But most of the projects, including the eventual winners, had one trait in common. They all focused on “soft skills” ― the type of communication and problem-solving habits that, studies have repeatedly shown, kids growing up in low-income households are far less likely to pick up, making it more difficult for them to get ahead later in life.
One of those winners was a project called Journi ― which, at first blush, looks like a fairly ordinary effort to train young people for future jobs in high tech. But while the program has a heavy emphasis on coding and software development, Richard Grundi, its co-founder, said the program strives to teach the kids skills they could use in any line of work ― by, among other things, introducing the participants to mentors and giving them experience on real-life projects for clients.
“We’re teaching them hopefully to have the confidence to create and to provide for themselves, and to think for themselves and just be successful,” Grundi says.
Another project, called “We Are Culture Creators,” is literally a house full of audio and video equipment where musicians, videographers, photographers and other artists can collaborate on projects and then learn to market them. Some of the artists actually live in the house and, with everything from recording to cooking taking place at all hours, it can feel like “organized chaos,” co-founder Elizabeth Stone admits. But, she says, the improvisational atmosphere makes for better art. And, in the meantime, young men are picking up knowledge and developing habits that will serve them well later in life, even if they don’t end up as full- or even part-time artists.
“They’re coming away with all of these hard and soft skills,” says Stone. “Learning those business entrepreneurial techniques, being able to communicate value, being able to command an audience, these are things that will help them in absolutely any industry, any sector, and any position in life.”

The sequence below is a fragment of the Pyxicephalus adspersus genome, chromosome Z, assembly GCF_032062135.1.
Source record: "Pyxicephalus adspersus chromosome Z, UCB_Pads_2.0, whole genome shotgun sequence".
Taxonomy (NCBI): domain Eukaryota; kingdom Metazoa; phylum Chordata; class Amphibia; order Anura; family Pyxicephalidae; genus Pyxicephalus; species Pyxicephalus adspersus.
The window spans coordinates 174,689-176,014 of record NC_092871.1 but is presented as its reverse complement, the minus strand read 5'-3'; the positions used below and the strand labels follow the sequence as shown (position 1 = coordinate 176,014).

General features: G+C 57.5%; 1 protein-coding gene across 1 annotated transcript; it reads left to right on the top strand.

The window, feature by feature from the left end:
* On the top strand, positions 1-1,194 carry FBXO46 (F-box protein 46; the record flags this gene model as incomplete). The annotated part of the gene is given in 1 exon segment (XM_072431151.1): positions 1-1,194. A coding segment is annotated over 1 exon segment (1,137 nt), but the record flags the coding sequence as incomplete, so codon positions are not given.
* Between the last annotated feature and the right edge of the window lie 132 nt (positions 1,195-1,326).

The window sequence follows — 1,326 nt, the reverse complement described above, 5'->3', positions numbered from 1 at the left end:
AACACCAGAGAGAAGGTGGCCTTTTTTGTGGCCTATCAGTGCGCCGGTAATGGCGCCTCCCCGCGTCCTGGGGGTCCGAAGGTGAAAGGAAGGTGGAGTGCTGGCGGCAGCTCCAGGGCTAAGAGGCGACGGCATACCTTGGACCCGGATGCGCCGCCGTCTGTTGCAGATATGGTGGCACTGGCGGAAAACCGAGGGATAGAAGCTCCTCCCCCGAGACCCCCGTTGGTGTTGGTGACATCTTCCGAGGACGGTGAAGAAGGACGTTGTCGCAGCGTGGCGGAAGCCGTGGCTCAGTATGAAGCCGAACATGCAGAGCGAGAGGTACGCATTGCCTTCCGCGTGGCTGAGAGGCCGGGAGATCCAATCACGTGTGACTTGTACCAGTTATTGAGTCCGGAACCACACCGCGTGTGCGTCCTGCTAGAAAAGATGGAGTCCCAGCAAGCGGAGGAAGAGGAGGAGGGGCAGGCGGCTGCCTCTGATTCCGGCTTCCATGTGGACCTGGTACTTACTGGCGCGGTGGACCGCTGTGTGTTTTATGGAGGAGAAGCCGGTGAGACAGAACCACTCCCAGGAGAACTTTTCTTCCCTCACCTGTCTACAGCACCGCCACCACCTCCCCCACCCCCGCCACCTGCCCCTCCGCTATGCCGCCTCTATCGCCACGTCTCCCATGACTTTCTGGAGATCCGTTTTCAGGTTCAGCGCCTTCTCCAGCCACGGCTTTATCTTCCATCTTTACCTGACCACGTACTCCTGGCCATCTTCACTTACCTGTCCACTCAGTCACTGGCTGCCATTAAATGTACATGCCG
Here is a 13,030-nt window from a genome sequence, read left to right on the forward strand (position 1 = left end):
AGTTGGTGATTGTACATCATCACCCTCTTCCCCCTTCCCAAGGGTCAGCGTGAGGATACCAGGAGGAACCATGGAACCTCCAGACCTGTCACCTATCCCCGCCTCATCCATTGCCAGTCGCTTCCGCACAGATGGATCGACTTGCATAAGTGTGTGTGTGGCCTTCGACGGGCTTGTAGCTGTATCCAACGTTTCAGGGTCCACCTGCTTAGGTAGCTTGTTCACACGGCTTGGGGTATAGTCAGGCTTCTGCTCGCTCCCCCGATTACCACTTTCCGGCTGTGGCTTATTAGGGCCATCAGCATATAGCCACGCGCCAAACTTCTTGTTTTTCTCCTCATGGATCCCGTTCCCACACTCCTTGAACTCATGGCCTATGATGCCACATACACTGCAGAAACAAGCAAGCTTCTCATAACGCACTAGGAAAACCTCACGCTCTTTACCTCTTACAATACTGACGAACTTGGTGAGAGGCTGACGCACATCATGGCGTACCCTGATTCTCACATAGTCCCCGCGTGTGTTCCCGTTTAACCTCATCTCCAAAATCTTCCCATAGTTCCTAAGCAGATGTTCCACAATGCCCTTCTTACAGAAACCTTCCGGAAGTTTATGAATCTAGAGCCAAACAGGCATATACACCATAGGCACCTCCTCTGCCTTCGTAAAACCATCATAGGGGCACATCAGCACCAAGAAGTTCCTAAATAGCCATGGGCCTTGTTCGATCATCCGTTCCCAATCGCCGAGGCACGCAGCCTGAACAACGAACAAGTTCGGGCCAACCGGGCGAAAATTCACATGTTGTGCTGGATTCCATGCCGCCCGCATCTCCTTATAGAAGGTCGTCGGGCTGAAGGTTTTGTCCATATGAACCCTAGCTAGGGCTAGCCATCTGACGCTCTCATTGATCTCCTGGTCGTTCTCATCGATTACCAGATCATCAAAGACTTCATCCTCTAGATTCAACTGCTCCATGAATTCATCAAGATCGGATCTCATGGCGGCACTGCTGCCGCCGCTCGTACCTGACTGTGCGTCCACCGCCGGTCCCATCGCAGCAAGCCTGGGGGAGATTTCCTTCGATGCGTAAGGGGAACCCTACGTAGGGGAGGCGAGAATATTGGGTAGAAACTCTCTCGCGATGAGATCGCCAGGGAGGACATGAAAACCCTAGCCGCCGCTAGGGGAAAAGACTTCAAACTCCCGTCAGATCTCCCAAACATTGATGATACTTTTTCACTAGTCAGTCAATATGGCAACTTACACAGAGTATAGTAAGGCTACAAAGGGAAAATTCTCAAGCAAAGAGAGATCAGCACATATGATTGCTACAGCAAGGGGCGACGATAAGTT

A third project, called “Our Town,” seeks to introduce the kids of Detroit to their own hometown ― on the theory that most of them haven’t really ventured outside their neighborhoods. Detroit is a sprawling city with notoriously limited public transit, and about one-third of households don’t have their own transportation, says Anise Hayes, Our Town’s founder. “A lot of kids are just not having a chance to explore Detroit, which is ironic because Detroit is the motor city,” Hayes says.
Taking kids on tours of Detroit can expose them to some of the city’s more venerable institutions, like the ornate Fox Theater or the Detroit Institute of Art. No less important, Hayes says, it shows the kids all the activity taking place around the city ― hopefully, giving them ideas for where they might apply their talents and find work.
But the real key to Our Town, which is under the umbrella of a larger organization called Atlantic Impact, is that it’s kids leading kids. The tour leaders are all young people who have been on previous tours and then gone through some special training ― once again, as with the other programs in the Detroit Innovation Challenge, picking up skills that can serve them later in life when they enter the job market.
“Our kids are amazing people already and we’re just trying to help them understand the skills and talents they already have ― and how those talents connect to the progress and innovation that’s happening in the city.”
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- This article originally appeared on HuffPost.